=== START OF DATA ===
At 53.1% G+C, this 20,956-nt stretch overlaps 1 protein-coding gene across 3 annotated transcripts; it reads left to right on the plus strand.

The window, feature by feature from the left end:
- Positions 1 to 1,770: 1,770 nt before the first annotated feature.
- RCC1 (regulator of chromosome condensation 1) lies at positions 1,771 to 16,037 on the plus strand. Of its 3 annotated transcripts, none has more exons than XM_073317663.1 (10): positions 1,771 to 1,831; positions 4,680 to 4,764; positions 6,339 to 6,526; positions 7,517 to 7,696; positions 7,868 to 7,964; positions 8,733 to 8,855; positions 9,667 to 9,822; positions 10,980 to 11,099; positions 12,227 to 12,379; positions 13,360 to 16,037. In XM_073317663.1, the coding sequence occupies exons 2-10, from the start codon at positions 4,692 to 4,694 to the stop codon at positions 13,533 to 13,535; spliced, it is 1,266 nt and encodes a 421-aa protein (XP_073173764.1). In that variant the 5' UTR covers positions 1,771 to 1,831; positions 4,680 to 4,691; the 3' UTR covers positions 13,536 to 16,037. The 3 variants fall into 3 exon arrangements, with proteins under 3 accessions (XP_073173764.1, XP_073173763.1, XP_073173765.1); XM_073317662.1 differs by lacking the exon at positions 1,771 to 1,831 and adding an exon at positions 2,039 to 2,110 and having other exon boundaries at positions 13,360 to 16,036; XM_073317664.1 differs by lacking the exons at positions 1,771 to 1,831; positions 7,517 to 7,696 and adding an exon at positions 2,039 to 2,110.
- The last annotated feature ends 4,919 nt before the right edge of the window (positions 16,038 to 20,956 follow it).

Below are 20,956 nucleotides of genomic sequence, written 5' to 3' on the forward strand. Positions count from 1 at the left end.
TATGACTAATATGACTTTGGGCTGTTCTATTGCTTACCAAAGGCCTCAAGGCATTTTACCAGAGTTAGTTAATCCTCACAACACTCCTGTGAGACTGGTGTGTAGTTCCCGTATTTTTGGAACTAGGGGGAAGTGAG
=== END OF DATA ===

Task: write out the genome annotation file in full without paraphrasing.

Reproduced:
At 53.1% G+C, this 20,956-nt stretch overlaps 1 protein-coding gene across 3 annotated transcripts; it reads left to right on the plus strand.

The window, feature by feature from the left end:
- Positions 1 to 1,770: 1,770 nt before the first annotated feature.
- RCC1 (regulator of chromosome condensation 1) lies at positions 1,771 to 16,037 on the plus strand. Of its 3 annotated transcripts, none has more exons than XM_073317663.1 (10): positions 1,771 to 1,831; positions 4,680 to 4,764; positions 6,339 to 6,526; positions 7,517 to 7,696; positions 7,868 to 7,964; positions 8,733 to 8,855; positions 9,667 to 9,822; positions 10,980 to 11,099; positions 12,227 to 12,379; positions 13,360 to 16,037. In XM_073317663.1, the coding sequence occupies exons 2-10, from the start codon at positions 4,692 to 4,694 to the stop codon at positions 13,533 to 13,535; spliced, it is 1,266 nt and encodes a 421-aa protein (XP_073173764.1). In that variant the 5' UTR covers positions 1,771 to 1,831; positions 4,680 to 4,691; the 3' UTR covers positions 13,536 to 16,037. The 3 variants fall into 3 exon arrangements, with proteins under 3 accessions (XP_073173764.1, XP_073173763.1, XP_073173765.1); XM_073317662.1 differs by lacking the exon at positions 1,771 to 1,831 and adding an exon at positions 2,039 to 2,110 and having other exon boundaries at positions 13,360 to 16,036; XM_073317664.1 differs by lacking the exons at positions 1,771 to 1,831; positions 7,517 to 7,696 and adding an exon at positions 2,039 to 2,110.
- The last annotated feature ends 4,919 nt before the right edge of the window (positions 16,038 to 20,956 follow it).

Below are 20,956 nucleotides of genomic sequence, written 5' to 3' on the forward strand. Positions count from 1 at the left end.
TATGACTAATATGACTTTGGGCTGTTCTATTGCTTACCAAAGGCCTCAAGGCATTTTACCAGAGTTAGTTAATCCTCACAACACTCCTGTGAGACTGGTGTGTAGTTCCCGTATTTTTGGAACTAGGGGGAAGTGAG